How I left engineering to start food business – Segun Olaye, MD/CEO, Ayoola Foods

The Managing Director/CEO of Ayoola Foods Limited, Mr Segun Olaye, shares his business’ success story and challenges, among other things.

Excerpts:

It’s been said often that agriculture is the way out of Nigeria’s economic recession. As an agricultural entrepreneur, what’s your view on this?

That statement is quite correct, if we do it the right way, because when hunger is out of your problems, I think you can think further. They say a hungry man is an angry man. I don’t see how a nation that can’t feed its people can make any progress, because you need food to survive. You may not change your shoes or clothes for a week, but you must eat, and if we cannot produce what we eat, we cannot survive as a nation. Agriculture can help in different ways. Apart from job creation, the cost of food items will be very low, especially if we have the facilities, as there’s no way any individual farmer can survive without government’s provision. The roads and other infrastructural facilities must be put in place. The problems we have in Nigeria today are enormous, but agriculture can solve a lot.

Specifically, what opportunities are there in agriculture for Nigerians to tap into?

We have the land and we have the weather. Our weather is good for so many produce. This is a tropical climate. We have the rain, sunlight, and every other thing. God has blessed us in this nation with all these gifts. Most advanced countries don’t have the kind of good weather we have, but the only thing is for us to make good use of these gifts that God has given us freely. There are countries like Israel that don’t have the natural resources that we have, but their agricultural sector is superb. They are doing it in a hard way, but we don’t have to do it the hard way. Unfortunately, we are still not there, we are just starting. We have been taking one step forwards and five steps backwards. That’s what we’ve been experiencing over the years, otherwise we would have gone far.

When I was growing up as a child, there used to be agricultural settlements. There was one close to Ondo town where I grew up and we used to have farmers bringing out their produce from the farms for sale. But now, we don’t see all these again. Imagine if every local government area had one farm settlement each; there would be jobs for the youth and there would also be abundance of food. Food prices would be cheaper because there would be availability.

Youths have always shied away from agriculture and moving out of the rural places to urban areas. Even if we had the agricultural settlements, do you think they would stay?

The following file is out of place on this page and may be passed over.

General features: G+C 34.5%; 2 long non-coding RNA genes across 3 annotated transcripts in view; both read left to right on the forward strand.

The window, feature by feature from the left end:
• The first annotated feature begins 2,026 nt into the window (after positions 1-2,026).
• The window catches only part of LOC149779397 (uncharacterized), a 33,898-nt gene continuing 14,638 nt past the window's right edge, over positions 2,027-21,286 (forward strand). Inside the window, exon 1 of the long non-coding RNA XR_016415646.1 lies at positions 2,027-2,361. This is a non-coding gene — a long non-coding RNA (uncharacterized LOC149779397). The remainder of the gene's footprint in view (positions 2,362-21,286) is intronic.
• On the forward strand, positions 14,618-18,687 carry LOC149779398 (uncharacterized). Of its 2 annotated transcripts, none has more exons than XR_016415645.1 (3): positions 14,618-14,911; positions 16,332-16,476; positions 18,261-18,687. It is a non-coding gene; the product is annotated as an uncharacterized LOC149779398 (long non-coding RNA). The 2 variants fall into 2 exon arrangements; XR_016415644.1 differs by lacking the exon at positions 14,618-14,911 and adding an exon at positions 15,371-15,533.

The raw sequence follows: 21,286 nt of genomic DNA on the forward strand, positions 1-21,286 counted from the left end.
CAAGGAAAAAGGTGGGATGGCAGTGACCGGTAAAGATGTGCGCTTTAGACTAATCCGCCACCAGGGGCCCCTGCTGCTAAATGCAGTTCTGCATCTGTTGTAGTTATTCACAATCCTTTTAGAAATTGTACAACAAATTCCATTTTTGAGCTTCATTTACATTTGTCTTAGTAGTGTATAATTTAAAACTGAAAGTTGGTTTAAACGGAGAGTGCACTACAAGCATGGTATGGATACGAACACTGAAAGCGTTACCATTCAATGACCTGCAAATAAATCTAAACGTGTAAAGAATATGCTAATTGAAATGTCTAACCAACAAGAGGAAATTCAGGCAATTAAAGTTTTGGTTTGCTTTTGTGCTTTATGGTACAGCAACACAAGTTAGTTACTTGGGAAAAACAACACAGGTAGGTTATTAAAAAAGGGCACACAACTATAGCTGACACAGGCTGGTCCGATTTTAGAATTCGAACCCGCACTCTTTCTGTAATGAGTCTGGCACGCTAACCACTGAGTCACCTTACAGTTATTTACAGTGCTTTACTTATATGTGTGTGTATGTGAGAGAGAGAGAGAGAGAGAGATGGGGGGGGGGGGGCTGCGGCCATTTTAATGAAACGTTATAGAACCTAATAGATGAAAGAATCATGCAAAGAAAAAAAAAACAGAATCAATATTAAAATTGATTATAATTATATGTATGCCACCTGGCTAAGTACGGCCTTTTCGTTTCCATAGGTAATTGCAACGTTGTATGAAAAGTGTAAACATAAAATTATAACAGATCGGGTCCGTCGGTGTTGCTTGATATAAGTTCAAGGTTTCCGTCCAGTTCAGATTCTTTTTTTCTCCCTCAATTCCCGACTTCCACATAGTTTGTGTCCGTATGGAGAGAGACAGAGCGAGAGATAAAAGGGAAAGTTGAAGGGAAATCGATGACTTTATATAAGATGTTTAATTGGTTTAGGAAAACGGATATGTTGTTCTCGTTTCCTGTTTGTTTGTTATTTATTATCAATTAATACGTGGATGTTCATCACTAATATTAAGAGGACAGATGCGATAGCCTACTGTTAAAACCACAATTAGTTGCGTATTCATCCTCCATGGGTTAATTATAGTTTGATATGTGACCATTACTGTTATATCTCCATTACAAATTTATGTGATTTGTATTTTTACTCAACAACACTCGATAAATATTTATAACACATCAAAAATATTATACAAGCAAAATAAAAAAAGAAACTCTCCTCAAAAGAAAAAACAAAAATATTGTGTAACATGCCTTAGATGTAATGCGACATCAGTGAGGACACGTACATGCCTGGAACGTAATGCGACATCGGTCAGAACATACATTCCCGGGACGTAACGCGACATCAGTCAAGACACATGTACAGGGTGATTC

You may ask, why are they moving out? Because they have nothing to do in those places. If they had something doing in those places, I can tell you that some of those youths would stay back. If they know that there are no jobs in the cities, but they can get the jobs in their towns via farming, they would stay. Note that we are talking about mechanised farming and not about them using hoes and cutlasses. The youth would stay back in the rural areas if there were opportunities there.

You have been in the food processing industry for years. What has been your sustaining power?

I will tell you it’s not been easy. Anybody that tells you it’s easy to run a business of this type in Nigeria is not sincere with you. But by and large, we thank God that we’ve been able to withstand all the obstacles because life itself is full of challenges, irrespective of the type of business you’re doing. This is why you need to have the zeal, focus and determination. If you know what you want, no challenge will be able to make you go back, but rather you will see every challenge as an opportunity to elevate you. This has been my own idea about business. We are operating in an environment where there is no stable electricity, no rail network and no good roads.

There are challenges everywhere, but the courage to solve these problems is what has been sustaining us. Some people who started this same type of business are no more in it. But I believe you can always solve problems. You have to find the solutions to the problems and I believe if you are always doing the right thing, God will always give you the strength and wisdom to find a way out of every problem. In this company, we use products from farms. We are in an urban area (Lagos), but most of these products come from the inland areas, so one of the challenges is how to get the products down here. In some other countries, they use the rail system. For instance, a train can leave Kano and arrive in Lagos within four hours and before you know it, your raw materials are here. Likewise, the finished products can leave Lagos and get to Kano in time. But by road, there is the risk of accident, you may not get there in two days, there could be armed robbery attack and so on. All these make food to be more expensive. For instance, if we are transporting our products by rail, from let’s say Lagos to Abuja, the cost per carton should not be more than N25. But by road, it’s N500, which makes food to be more expensive. There are many challenges but we have been able to navigate through to remain in business.

Recently, you introduced the unripe plantain flour into the market. Is there any unique thing about unripe plantain?